Notable moments in Twitter history #1: Coke and Pepsi

What better way to celebrate the ending of the year, the end of the decade, and the huge rise in popularity and usage of microblogging than starting a series celebrating the biggest moments in Twitter?

So here’s a particularly poignant moment to start with – the hint of a truce between the two rival factions of Coca Cola and Pepsi, from July, 2009.

Coca Cola on Twitter

Coca Cola makes contact on Twitter

And Pepsi responds on Twitter

And Pepsi responds on Twitter

The idea came from Amnesia Razorfish, with founder Iain McDonald tweeting both beverage empires. You can read more about how the message picked up momentum with plenty of retweets on the Amnesia Razorfish blog.

Twitter etiquette – are Tweeple a better class of people?

Every popular social network contains people and accounts which, for one reason or another, are undesirable. Spammers, con artists, egomaniacs (Isn’t that all of us?), the plain offensive etc all inhabit the social world – as they do in the real world.

Recently I unfollowed 3 such accounts on Twitter. None were malicious in the same vein as people setting up phishing scams. But two constantly used it as a platform for personal attacks – either against one individual, or against a group of individuals, without providing anything of value.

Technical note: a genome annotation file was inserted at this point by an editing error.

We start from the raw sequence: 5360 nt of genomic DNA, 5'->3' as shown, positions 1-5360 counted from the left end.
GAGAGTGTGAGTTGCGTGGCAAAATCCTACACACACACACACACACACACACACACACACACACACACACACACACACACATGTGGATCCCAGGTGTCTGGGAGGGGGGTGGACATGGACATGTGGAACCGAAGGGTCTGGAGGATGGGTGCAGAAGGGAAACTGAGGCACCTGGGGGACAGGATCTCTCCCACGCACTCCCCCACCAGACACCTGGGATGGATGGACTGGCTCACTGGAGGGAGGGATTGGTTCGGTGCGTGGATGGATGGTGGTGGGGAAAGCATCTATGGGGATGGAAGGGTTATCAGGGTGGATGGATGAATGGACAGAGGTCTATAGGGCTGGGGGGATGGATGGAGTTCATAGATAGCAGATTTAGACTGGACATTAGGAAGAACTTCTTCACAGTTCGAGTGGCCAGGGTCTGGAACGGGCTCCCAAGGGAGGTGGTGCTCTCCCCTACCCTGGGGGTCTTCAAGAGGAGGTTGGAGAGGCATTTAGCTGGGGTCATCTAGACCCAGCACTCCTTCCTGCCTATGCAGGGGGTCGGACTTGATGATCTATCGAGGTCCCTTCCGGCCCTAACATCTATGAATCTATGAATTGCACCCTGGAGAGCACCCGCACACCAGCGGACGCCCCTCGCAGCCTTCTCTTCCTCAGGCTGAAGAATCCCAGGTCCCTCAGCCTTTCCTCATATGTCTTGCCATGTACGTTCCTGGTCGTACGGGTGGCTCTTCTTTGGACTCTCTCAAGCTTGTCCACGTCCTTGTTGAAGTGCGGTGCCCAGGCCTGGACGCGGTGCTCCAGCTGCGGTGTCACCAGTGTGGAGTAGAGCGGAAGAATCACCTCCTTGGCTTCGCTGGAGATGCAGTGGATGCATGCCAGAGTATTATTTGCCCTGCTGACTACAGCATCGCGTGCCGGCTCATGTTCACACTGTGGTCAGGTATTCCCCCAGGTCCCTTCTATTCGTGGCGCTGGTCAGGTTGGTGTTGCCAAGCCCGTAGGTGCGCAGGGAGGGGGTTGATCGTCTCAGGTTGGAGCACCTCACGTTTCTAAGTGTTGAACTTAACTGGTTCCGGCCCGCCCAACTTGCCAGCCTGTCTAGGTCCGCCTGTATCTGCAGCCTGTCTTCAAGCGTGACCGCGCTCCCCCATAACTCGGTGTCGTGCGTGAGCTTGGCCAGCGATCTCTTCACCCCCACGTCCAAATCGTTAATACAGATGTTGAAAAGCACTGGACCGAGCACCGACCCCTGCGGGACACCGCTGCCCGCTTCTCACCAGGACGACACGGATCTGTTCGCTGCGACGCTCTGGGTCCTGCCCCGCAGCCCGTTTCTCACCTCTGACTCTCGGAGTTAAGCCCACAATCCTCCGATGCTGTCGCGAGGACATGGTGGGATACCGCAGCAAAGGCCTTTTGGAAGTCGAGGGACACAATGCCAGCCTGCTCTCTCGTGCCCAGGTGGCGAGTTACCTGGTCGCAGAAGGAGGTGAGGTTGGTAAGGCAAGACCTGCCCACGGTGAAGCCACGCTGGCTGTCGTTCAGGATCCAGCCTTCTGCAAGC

A third autofed his latest blog entries but refused to engage in conversation, or even reply to direct messages. That’s just about excusable if you’re constantly breaking lots of news e.g. @BBC for BBC News, or you’ve reached the scale of someone like Robert Scoble, who follows and is followed by over 20,000 people. It’s not ideal, but excusable…but if you’re batting at under 100 for example, then there really is no reason for ignoring anyone who wants to interact with you.

That all might seem a bit negative – but then I flipped it around in my head. I’ve unfollowed 3 people – not had to block them, or complain about them, but just unfollowed them with a simple click of a button. But due to a policy of reading through a few details before adding people, those are 3 of 714 I’m following. So that’s 0.42% of all the people I have chosen to follow, and an even smaller percentage of people that I’ve had any contact with.

It’d be interesting to find out how this compared with other networks, but from a subjective viewpoint, it’s a lot less. And the number one connection tool for irritation still seems to be Myspace.… The perentage on there is probably closer to 20%!

It’s why we persevere with Twitter despite the downtime, and it’s why Plurk is gaining traction. The days of average users amassing 1000s of random contacts for the sake of it is waning by people who actually want to use these tools for a tangible benefit. The days of using them for what my colleague, David Cushman describes as ‘selfforming communities of (global) niche shared interest’ is here for more and more people. And Twitter is all the better for it…